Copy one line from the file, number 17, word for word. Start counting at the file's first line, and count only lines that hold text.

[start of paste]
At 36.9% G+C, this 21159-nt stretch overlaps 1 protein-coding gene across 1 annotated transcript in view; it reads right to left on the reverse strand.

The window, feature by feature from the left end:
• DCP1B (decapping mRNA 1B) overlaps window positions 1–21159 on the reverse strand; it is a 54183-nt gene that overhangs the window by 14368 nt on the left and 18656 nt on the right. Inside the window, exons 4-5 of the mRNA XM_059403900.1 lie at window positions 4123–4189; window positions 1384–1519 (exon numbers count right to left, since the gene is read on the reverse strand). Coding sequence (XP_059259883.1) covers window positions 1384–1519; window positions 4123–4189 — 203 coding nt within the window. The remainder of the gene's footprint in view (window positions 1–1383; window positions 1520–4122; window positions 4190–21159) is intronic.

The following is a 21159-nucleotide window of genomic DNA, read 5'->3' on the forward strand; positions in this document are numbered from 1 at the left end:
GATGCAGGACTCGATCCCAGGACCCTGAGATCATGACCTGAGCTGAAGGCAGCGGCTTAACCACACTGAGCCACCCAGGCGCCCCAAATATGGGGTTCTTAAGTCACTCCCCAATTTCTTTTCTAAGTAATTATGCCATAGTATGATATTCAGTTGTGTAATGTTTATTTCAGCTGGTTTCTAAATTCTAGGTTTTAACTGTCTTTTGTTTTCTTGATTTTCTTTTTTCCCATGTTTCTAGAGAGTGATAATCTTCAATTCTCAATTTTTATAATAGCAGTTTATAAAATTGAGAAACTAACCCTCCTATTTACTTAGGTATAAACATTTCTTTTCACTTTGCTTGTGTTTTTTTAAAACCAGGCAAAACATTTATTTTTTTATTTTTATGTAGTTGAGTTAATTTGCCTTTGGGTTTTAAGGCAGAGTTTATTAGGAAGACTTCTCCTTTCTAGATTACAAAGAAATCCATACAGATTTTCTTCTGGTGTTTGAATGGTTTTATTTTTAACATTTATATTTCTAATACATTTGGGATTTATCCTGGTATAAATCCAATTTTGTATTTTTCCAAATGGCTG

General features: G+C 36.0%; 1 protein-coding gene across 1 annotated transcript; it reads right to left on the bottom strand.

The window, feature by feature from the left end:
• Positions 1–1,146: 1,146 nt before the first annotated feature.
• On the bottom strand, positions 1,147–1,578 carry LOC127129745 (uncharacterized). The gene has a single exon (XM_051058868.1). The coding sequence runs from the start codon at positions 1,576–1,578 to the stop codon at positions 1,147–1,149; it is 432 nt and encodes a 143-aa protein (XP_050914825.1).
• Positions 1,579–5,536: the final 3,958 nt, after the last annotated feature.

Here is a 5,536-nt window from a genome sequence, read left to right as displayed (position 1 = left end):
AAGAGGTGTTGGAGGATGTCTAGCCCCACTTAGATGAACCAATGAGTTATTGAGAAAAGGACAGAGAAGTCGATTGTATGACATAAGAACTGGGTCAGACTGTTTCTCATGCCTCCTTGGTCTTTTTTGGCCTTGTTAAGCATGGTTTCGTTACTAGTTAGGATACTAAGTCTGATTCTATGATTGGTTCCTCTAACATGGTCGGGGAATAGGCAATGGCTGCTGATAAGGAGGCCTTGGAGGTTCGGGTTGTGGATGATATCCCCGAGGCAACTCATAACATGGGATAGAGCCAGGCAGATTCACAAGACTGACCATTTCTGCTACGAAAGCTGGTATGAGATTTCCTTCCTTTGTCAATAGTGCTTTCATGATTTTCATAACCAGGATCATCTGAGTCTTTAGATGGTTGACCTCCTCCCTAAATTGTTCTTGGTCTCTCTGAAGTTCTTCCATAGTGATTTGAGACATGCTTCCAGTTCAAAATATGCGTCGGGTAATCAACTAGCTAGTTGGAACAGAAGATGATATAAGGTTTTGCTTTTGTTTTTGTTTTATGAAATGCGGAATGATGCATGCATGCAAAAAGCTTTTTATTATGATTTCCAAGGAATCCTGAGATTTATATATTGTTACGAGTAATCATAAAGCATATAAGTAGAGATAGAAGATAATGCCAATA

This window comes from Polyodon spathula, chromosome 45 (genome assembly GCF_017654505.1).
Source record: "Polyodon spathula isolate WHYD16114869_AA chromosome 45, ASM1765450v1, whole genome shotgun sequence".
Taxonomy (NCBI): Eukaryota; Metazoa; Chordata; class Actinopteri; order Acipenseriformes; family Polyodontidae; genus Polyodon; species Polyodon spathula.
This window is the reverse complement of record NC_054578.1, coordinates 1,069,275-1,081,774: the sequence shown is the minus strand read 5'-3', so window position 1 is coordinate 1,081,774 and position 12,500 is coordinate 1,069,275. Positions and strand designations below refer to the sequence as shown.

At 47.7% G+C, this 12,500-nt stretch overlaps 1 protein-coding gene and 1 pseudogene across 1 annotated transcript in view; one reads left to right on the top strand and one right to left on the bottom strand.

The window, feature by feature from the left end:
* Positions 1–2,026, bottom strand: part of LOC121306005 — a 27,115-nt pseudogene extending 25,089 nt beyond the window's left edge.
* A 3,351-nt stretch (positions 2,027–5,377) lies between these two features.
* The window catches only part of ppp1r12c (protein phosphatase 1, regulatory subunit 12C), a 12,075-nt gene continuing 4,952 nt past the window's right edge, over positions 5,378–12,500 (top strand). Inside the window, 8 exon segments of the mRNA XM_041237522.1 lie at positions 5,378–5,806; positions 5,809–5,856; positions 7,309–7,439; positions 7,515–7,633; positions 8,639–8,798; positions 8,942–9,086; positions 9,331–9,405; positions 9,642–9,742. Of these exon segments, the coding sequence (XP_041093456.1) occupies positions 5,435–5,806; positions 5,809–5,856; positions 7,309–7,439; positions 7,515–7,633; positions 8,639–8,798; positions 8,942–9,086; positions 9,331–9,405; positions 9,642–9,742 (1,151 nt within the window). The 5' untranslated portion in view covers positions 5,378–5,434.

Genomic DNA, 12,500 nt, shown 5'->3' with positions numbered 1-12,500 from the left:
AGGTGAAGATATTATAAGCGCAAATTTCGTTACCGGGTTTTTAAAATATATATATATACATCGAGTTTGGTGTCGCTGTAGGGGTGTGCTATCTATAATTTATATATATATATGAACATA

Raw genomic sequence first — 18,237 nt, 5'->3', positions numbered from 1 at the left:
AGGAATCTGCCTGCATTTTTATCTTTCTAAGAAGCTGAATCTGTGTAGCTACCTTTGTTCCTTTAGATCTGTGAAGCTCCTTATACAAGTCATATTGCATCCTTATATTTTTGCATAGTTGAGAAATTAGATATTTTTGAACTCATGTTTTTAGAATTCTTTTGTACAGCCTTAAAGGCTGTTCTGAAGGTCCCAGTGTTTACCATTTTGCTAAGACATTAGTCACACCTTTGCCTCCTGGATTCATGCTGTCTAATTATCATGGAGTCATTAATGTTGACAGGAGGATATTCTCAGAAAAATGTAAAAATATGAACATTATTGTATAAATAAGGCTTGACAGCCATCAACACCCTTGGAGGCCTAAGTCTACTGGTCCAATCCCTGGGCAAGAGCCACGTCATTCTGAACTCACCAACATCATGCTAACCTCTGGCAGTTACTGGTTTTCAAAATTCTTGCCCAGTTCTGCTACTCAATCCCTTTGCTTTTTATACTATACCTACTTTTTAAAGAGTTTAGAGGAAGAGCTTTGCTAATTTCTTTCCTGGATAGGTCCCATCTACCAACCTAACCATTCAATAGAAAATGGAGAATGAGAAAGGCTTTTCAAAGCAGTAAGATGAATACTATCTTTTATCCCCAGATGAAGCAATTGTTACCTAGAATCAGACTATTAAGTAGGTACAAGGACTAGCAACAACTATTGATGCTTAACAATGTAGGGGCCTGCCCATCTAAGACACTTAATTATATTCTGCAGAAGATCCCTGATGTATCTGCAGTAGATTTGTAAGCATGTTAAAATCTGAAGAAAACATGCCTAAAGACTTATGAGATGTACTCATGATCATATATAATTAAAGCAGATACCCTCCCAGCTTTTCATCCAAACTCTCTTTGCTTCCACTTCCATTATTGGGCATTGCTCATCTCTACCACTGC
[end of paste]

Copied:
At 47.7% G+C, this 12,500-nt stretch overlaps 1 protein-coding gene and 1 pseudogene across 1 annotated transcript in view; one reads left to right on the top strand and one right to left on the bottom strand.